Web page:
Inequalities and differences on City Road in Cardiff
Contemporary Britain over the last 50 years has come to welcome a wide and diverse community made up of nationalities, race and religions none more so as seen on City Road in Cardiff, this particular street which is featured in the DD102 learning companions, from which it is evident that there are noticeable differences and inequalities within the community.
A good example of the relationship between difference and inequality can be seen in the experience of somebody with a physical impairment (understanding social lives, page 25)
If you were to look beyond what is in plain sight you will see buildings, cars and many more ...view middle of the document...
(Open University Life and Times of the Street)
Inequality is when social resources that people value are unevenly allocated throughout the population. These resources commonly include cultural facilities, access to places and areas, economic resources like money, and time.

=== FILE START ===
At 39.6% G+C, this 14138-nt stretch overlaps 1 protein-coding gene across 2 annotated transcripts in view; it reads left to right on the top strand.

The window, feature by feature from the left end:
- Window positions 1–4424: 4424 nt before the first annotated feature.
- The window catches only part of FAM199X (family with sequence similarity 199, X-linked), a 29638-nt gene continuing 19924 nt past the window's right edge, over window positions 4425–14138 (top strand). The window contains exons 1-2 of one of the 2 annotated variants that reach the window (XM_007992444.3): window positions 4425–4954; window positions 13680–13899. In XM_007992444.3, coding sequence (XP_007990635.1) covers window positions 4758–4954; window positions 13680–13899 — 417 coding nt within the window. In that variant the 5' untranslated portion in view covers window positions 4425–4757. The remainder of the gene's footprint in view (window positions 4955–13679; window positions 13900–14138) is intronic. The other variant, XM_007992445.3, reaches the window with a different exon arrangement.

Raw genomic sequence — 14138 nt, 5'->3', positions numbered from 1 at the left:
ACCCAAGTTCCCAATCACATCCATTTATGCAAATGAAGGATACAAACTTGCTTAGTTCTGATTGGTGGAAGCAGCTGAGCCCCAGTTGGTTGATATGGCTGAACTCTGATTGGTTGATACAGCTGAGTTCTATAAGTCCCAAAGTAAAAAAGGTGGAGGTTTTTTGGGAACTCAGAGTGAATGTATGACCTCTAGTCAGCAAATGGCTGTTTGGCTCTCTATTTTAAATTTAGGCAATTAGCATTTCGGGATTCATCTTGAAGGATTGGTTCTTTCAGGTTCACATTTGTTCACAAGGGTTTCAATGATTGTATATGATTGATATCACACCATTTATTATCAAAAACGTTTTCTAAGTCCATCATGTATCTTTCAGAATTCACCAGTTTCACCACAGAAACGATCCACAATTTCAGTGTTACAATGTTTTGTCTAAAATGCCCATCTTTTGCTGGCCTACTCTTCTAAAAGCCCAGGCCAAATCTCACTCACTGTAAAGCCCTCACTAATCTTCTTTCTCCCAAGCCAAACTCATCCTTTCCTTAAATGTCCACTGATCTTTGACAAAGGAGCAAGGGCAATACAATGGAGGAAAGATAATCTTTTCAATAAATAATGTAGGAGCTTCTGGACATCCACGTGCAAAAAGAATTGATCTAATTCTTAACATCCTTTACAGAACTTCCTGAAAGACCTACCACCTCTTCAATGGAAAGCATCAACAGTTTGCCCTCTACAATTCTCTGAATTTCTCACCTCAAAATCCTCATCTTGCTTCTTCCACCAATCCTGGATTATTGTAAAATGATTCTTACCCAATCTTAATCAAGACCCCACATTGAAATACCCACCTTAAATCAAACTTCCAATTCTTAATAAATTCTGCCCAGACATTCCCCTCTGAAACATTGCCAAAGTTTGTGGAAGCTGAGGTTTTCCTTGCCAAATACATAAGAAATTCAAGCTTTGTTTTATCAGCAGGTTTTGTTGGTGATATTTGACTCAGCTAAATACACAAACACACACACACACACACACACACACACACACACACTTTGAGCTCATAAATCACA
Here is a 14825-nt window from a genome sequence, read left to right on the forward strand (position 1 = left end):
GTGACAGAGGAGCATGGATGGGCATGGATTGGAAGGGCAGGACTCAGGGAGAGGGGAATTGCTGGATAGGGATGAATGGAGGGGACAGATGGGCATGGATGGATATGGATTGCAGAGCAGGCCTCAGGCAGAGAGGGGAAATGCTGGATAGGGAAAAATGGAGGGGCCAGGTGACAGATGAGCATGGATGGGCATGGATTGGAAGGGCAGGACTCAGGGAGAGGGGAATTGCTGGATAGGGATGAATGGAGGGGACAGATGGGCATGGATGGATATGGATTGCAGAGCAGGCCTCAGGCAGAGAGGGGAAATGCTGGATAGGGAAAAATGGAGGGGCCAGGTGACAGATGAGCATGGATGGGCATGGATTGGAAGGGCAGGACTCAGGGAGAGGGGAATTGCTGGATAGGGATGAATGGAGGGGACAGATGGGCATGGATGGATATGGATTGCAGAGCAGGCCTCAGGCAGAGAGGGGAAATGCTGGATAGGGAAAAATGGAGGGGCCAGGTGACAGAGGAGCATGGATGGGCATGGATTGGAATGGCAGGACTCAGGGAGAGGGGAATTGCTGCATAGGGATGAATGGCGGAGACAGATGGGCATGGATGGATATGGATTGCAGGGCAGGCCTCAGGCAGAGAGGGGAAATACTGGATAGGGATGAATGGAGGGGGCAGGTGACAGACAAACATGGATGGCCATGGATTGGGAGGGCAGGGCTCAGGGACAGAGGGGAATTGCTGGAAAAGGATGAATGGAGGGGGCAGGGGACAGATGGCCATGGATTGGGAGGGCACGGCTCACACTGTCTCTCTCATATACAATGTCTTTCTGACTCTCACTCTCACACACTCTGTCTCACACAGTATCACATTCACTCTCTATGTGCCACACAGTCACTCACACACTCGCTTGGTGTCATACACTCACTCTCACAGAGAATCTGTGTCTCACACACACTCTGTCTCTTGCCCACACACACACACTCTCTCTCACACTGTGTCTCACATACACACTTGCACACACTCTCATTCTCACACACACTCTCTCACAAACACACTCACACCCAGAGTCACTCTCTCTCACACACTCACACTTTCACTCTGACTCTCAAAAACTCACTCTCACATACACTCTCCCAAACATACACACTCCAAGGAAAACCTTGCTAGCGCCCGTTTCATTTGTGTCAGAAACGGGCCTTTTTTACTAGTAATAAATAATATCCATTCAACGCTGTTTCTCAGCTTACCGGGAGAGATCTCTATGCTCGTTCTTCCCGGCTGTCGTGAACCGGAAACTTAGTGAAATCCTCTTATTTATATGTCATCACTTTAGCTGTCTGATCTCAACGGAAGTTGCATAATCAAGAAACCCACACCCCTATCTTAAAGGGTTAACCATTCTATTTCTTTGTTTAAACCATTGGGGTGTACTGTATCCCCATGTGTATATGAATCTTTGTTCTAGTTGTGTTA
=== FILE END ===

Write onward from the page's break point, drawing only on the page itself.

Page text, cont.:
An example of an inequality on City Road, is the elderly men of the Municipal Club, and of how they no longer feel safe on City Road at night, because of how the population in the area has changed over the years. This is an example of cultural inequality, as they feel excluded from the street they felt they used to belong to. (Open University Life and Times of the Street page28)
Well known multi million pound supermarkets Tesco and Spar have established themselves firmly along this road which happen to be in close proximity to smaller independent supermarkets. Consequently, the monopoly which these shops hold mean they can afford to attract large numbers of the community by using their buying power to host special deals, reduced items and stock a range of products, all under one roof. This convenience for the individual can save the need to travel to many of the smaller independent shops such as newsagents owned by CJ Buttwell a family business since the 1930s Colin Buttwell was interviewed by poet and artist Lloyd Robson regarding how his business may have been effected by the larger shops to which he admitted ".....but that didn’t affect me but it did knock out the newsagents next to them" Customers visiting Colin Buttwell are directly affected by this inequality existing due to inflamed prices. (Open University Life and Times of the Street)
The history of the Macintosh centre reveals a pattern of inequality. The buildings appearance reflects its history as the home of a wealthy family. It is its imposing appearance that makes many local people feel as if they are not welcome there. The head coach feels that it is daunting and looks like a private and...